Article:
By Alexander Dworkowitz
For 34 years, Mary Anderson has shopped and eaten in the stores and restaurants on 162nd Street in Flushing.
But recently the president of the East Flushing Civic Association has been bothered by the growing amount of graffiti on the commercial strip, a problem that has never been worse, she said.
“This used to be an immaculate, clean community,” she said.
Community leaders hope, however, that the trend will soon change.
Anderson joined Councilman John Liu (D-Flushing) and Debra Markell, the Queens director of the mayor’s community assistance unit, Tuesday to announce a city campaign to target graffiti on the short commercial stretch. They spoke in front of a tag-covered wall of the Franconia Pharmacy at 45-02 162nd St.
The city is asking business owners on the span of 162nd Street from Northern Boulevard to 46th Avenue to sign consent forms allowing the Department of Sanitation to clean up the properties.
The city is also giving away paint to the business owners, so that they can take care of the graffiti themselves.
“The business owners are getting a very good service for free,” Liu said. “We are giving the businesses the benefit of the doubt here, that they want to get rid of the graffiti.”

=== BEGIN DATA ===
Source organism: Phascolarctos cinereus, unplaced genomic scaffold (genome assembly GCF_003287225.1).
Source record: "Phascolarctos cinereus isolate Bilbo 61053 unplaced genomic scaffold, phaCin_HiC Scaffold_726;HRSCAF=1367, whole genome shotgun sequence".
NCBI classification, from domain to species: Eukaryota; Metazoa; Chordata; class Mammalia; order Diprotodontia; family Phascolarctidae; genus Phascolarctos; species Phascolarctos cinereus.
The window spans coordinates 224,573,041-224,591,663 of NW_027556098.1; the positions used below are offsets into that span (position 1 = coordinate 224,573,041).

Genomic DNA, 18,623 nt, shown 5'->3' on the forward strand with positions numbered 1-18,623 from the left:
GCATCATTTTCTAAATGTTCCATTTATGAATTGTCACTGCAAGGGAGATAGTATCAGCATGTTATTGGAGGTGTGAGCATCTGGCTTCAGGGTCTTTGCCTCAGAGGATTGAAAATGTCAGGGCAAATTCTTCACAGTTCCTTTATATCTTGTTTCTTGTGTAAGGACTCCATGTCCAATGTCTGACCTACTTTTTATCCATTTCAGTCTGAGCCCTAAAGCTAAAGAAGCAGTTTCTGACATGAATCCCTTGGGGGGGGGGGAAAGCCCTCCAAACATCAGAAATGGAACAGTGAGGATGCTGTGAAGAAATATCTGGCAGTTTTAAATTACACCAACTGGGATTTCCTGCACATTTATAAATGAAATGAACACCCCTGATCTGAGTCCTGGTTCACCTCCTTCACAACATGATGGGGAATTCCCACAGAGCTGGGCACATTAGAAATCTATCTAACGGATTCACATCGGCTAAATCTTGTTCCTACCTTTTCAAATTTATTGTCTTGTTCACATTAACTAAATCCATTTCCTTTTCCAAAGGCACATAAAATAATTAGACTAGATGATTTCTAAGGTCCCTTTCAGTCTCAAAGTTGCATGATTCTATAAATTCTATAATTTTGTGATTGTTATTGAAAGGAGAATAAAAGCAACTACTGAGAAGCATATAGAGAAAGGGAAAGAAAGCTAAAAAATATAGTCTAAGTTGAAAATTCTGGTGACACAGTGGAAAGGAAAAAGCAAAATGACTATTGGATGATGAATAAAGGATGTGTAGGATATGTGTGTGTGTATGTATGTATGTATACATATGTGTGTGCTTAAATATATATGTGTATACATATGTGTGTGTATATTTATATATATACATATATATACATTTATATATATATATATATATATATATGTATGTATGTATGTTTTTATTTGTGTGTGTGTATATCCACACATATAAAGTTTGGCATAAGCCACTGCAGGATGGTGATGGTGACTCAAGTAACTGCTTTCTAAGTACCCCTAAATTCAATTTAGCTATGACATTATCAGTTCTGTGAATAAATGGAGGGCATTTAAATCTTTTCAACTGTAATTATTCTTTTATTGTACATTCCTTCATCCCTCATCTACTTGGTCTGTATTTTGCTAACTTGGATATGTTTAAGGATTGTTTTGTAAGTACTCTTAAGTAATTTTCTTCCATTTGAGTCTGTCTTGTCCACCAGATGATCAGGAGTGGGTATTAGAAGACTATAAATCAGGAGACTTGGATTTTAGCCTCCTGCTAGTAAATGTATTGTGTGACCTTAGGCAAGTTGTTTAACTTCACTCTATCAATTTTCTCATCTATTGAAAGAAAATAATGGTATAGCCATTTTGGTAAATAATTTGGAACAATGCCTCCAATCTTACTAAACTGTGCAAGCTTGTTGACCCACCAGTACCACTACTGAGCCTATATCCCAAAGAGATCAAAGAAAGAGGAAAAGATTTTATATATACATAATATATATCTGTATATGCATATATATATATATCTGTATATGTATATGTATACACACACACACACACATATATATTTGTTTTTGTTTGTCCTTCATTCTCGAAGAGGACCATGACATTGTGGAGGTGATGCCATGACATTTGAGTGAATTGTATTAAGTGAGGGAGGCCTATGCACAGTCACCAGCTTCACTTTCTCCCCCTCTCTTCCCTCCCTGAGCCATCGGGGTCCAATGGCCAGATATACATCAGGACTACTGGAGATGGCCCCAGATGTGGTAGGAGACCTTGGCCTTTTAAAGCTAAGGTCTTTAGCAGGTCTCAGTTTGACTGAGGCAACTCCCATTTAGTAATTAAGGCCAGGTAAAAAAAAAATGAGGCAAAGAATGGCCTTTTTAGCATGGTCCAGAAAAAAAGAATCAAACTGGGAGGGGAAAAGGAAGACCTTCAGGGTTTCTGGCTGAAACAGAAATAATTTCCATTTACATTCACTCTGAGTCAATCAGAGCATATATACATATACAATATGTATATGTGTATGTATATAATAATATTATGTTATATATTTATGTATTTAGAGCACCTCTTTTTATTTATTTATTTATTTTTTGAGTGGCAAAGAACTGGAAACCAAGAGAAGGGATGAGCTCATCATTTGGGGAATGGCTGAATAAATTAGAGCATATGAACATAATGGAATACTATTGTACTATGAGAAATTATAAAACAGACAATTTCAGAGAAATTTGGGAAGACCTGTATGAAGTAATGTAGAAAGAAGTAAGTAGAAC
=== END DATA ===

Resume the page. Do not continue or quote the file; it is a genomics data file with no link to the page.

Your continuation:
Anderson, however, said many of the store owners were reluctant to make efforts to clean up the strip.
“Most of the store owners around here are not residents of this area, so they may not care,” she said.
Several members of Asians for Social Activism, a group of students at Stuyvesant High School, appeared at the news conference to offer their help.
Most of the group’s members live in Queens, while several make their home in Flushing. The teenagers, who have helped clean graffiti from Main Street in the past, said they were willing to do so again.
But while students and the city offered to help paint over the tags, whether or not the area is cleaned of graffiti is ultimately up to the business owners, Liu said.
After the news conference, Clara Restrepo, who runs the Franconia Pharmacy with her husband, agreed to sign the consent form.
Restrepo said she had contacted private companies to clean up the graffiti, which has been on the outer wall of her store for months, but found the charges too high. She doubted the graffiti hurt her business since it does not appear near the entrance to the store.
If the city does not come to clean the wall in the near future, Restrepo said they would paint it over themselves.
“I’ll have my husband do it,” she said, “whatever needs to be done.”
Liu said the business owners must be committed to cleaning the graffiti even if it reappeared.
“It’s like owning a house,” Liu said. “When something needs to be fixed, you fix it. But that doesn’t mean it won’t break again.”
Reach reporter Alexander Dworkowitz by e-mail at Timesledger@aol.com or call 718-229-0300 Ext. 141.